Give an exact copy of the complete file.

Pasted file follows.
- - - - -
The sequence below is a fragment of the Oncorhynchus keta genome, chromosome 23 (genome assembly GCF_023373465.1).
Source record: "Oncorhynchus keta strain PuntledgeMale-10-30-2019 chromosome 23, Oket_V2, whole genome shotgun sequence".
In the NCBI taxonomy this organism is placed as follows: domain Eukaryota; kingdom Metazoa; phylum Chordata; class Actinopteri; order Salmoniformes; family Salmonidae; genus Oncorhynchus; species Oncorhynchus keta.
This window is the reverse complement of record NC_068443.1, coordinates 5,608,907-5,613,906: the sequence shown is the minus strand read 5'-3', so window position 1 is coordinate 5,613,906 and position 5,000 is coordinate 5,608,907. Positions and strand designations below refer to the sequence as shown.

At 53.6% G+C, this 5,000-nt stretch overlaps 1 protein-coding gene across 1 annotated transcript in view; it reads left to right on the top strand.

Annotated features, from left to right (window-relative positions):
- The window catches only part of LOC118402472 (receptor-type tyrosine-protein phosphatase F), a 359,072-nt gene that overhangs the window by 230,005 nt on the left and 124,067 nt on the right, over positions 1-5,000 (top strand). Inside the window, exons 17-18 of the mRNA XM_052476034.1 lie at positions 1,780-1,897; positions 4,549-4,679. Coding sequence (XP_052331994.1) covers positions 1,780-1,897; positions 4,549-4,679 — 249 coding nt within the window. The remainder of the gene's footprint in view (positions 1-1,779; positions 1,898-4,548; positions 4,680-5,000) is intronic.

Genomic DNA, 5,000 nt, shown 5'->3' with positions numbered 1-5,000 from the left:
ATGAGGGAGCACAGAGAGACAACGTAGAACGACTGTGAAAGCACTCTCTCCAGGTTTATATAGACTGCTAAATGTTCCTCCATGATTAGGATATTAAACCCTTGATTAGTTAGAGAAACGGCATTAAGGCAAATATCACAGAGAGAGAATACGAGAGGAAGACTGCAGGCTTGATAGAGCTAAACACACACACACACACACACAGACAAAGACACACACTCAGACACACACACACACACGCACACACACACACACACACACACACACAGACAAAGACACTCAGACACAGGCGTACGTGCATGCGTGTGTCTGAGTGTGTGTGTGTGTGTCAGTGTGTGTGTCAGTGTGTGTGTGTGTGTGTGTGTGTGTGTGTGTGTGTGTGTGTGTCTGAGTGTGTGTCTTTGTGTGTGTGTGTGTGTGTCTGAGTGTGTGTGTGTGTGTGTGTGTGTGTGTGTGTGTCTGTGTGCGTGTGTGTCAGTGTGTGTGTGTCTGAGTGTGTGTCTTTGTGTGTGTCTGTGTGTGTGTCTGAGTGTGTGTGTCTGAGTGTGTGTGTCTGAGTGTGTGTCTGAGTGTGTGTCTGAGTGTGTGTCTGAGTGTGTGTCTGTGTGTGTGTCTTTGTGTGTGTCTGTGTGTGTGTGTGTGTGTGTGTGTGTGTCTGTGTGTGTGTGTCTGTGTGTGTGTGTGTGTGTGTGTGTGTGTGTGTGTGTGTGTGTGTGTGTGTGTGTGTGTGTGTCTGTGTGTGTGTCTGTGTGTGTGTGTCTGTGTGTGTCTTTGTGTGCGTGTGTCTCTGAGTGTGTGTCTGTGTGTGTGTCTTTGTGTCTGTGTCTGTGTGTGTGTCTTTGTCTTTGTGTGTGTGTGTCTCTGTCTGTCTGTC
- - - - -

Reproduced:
The sequence below is a fragment of the Oncorhynchus keta genome, chromosome 23 (genome assembly GCF_023373465.1).
Source record: "Oncorhynchus keta strain PuntledgeMale-10-30-2019 chromosome 23, Oket_V2, whole genome shotgun sequence".
In the NCBI taxonomy this organism is placed as follows: domain Eukaryota; kingdom Metazoa; phylum Chordata; class Actinopteri; order Salmoniformes; family Salmonidae; genus Oncorhynchus; species Oncorhynchus keta.
This window is the reverse complement of record NC_068443.1, coordinates 5,608,907-5,613,906: the sequence shown is the minus strand read 5'-3', so window position 1 is coordinate 5,613,906 and position 5,000 is coordinate 5,608,907. Positions and strand designations below refer to the sequence as shown.

At 53.6% G+C, this 5,000-nt stretch overlaps 1 protein-coding gene across 1 annotated transcript in view; it reads left to right on the top strand.

Annotated features, from left to right (window-relative positions):
- The window catches only part of LOC118402472 (receptor-type tyrosine-protein phosphatase F), a 359,072-nt gene that overhangs the window by 230,005 nt on the left and 124,067 nt on the right, over positions 1-5,000 (top strand). Inside the window, exons 17-18 of the mRNA XM_052476034.1 lie at positions 1,780-1,897; positions 4,549-4,679. Coding sequence (XP_052331994.1) covers positions 1,780-1,897; positions 4,549-4,679 — 249 coding nt within the window. The remainder of the gene's footprint in view (positions 1-1,779; positions 1,898-4,548; positions 4,680-5,000) is intronic.

Genomic DNA, 5,000 nt, shown 5'->3' with positions numbered 1-5,000 from the left:
ATGAGGGAGCACAGAGAGACAACGTAGAACGACTGTGAAAGCACTCTCTCCAGGTTTATATAGACTGCTAAATGTTCCTCCATGATTAGGATATTAAACCCTTGATTAGTTAGAGAAACGGCATTAAGGCAAATATCACAGAGAGAGAATACGAGAGGAAGACTGCAGGCTTGATAGAGCTAAACACACACACACACACACACAGACAAAGACACACACTCAGACACACACACACACACGCACACACACACACACACACACACACACAGACAAAGACACTCAGACACAGGCGTACGTGCATGCGTGTGTCTGAGTGTGTGTGTGTGTGTCAGTGTGTGTGTCAGTGTGTGTGTGTGTGTGTGTGTGTGTGTGTGTGTGTGTGTGTGTCTGAGTGTGTGTCTTTGTGTGTGTGTGTGTGTGTCTGAGTGTGTGTGTGTGTGTGTGTGTGTGTGTGTGTGTCTGTGTGCGTGTGTGTCAGTGTGTGTGTGTCTGAGTGTGTGTCTTTGTGTGTGTCTGTGTGTGTGTCTGAGTGTGTGTGTCTGAGTGTGTGTGTCTGAGTGTGTGTCTGAGTGTGTGTCTGAGTGTGTGTCTGAGTGTGTGTCTGTGTGTGTGTCTTTGTGTGTGTCTGTGTGTGTGTGTGTGTGTGTGTGTGTGTCTGTGTGTGTGTGTCTGTGTGTGTGTGTGTGTGTGTGTGTGTGTGTGTGTGTGTGTGTGTGTGTGTGTGTGTGTGTGTCTGTGTGTGTGTCTGTGTGTGTGTGTCTGTGTGTGTCTTTGTGTGCGTGTGTCTCTGAGTGTGTGTCTGTGTGTGTGTCTTTGTGTCTGTGTCTGTGTGTGTGTCTTTGTCTTTGTGTGTGTGTGTCTCTGTCTGTCTGTC